The Rockefeller Foundation fosters innovative solutions to many of the world's most pressing challenges, affirming its mission, since 1913, to "promote the well-being" of humanity. Today, the Foundation works to ensure that more people can tap into the benefits of globalization while strengthening resilience to risks. Foundation initiatives include efforts to mobilize an agricultural revolution in sub-Saharan Africa, bolster economic security for American workers, inform equitable, sustainable transportation policies in the United States, ensure access to affordable and high-quality health systems in developing countries, support strategies and services that help vulnerable communities cope with the impacts of climate change, and promote environments in which creativity can flourish.
Brooklyn Academy of Music to explore and develop creative approaches to serving local artists, community-based organizations, and audiences
Casita Maria to host Dancing in the Streets as a company in residence and work together with their community to develop a performance series illuminating the South Bronx's cultural legacy
CEC ArtsLink to launch One Big City, a series of public events created collaboratively by New York City and international visiting artists engaging with and responding to New York City’s diaspora communities, presented at local cultural venues
Center for Urban Pedagogy to develop a design clinic that helps community organizations to demystify and visualize complex urban issues
Chimpanzee Productions to bring to life New York City's hidden visual history using personal family photographic archives and stories through the interactive Digital Diaspora Family Reunion: One City, One Family project
Dance Films Association to produce, market and distribute high definition and 3D films of NYC dance companies’ performances in partnership with TenduTV
El Puente to investigate the overlap between the creative, health and sustainability practices of their Southside Williamsburg community
Greenpoint Manufacturing and Design Center to develop a city-wide network of Naturally Occurring Cultural Districts in partnership with Arts + Community Change, Fourth Arts Block, El Museo del Barrio, El Puente, NY Chinatown History Project, Queens Museum of Art, and others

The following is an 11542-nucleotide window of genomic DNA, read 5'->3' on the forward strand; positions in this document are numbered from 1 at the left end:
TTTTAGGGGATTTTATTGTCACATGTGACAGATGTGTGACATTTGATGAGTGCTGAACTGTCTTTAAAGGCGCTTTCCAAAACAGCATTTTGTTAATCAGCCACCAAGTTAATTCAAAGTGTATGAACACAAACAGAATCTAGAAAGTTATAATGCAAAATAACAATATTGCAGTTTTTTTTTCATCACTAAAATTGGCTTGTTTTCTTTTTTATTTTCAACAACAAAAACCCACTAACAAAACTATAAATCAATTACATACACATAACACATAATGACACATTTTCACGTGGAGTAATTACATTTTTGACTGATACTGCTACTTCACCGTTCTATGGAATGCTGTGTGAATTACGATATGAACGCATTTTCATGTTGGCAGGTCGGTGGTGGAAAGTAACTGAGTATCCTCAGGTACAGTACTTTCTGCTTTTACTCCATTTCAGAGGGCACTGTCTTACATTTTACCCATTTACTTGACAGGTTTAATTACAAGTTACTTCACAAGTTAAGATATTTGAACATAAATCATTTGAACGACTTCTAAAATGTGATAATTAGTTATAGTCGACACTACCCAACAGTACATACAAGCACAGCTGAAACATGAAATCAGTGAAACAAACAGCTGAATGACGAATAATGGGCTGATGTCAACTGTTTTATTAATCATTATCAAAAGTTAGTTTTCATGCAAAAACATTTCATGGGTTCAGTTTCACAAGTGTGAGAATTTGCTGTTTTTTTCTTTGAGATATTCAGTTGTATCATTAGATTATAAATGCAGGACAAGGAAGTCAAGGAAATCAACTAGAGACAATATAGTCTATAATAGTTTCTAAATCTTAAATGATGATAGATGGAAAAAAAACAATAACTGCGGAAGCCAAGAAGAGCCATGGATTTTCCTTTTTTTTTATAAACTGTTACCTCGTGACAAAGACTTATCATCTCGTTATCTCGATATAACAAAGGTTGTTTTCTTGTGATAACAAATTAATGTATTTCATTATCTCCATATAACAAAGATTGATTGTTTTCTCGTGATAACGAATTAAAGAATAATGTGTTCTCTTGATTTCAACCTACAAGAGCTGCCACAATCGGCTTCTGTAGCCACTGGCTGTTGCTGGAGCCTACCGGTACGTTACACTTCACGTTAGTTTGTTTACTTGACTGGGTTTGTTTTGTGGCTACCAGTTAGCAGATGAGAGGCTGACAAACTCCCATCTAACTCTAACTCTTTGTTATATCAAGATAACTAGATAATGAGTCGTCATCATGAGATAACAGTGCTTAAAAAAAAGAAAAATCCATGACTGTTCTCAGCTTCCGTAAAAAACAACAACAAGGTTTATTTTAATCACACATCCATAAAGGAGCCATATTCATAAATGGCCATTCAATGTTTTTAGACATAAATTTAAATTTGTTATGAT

Groundswell Community Mural Project to partner with The Majora Carter Group for youth, artists and other community members to identify transportation-related concerns in the South Bronx and recommend design, signage and policy solutions with the Department of Transportation
Misnomer Dance Theater to utilize behavioral science for a stakeholder-engagement program for NYC’s performing arts organizations in partnership with strategy and marketing firm Orcasci
National Association of Latino Independent Producers to provide professional mentoring to New York Latino/a and Native writers, producers and directors of narrative and documentary projects to create and advance new films
New York Foundation for the Arts in partnership with Mary Miss Studio for a public art installation along the length of Broadway that makes the city's sustainability initiatives tangible to citizens at street level through collaborations between the artist, scientists and the community
New York Live Arts, which is the re-imagining of the Bill T. Jones/Arnie Zane Dance Company and Dance Theater Workshop, to support a new mid-career resident artist program
New York University and The Hemispheric Institute of Performance and Politics for their collaboration with a series of NYC arts organizations to support and train performance-based political artists to develop and share new work
Performance Zone (The Field) in partnership with OurGoods to expand OurGoods.net, an online barter network for creative people
Wildlife Conservation Society to build an online forum that allows the public to develop and share their own preferred ecological climate-resilient designs for Manhattan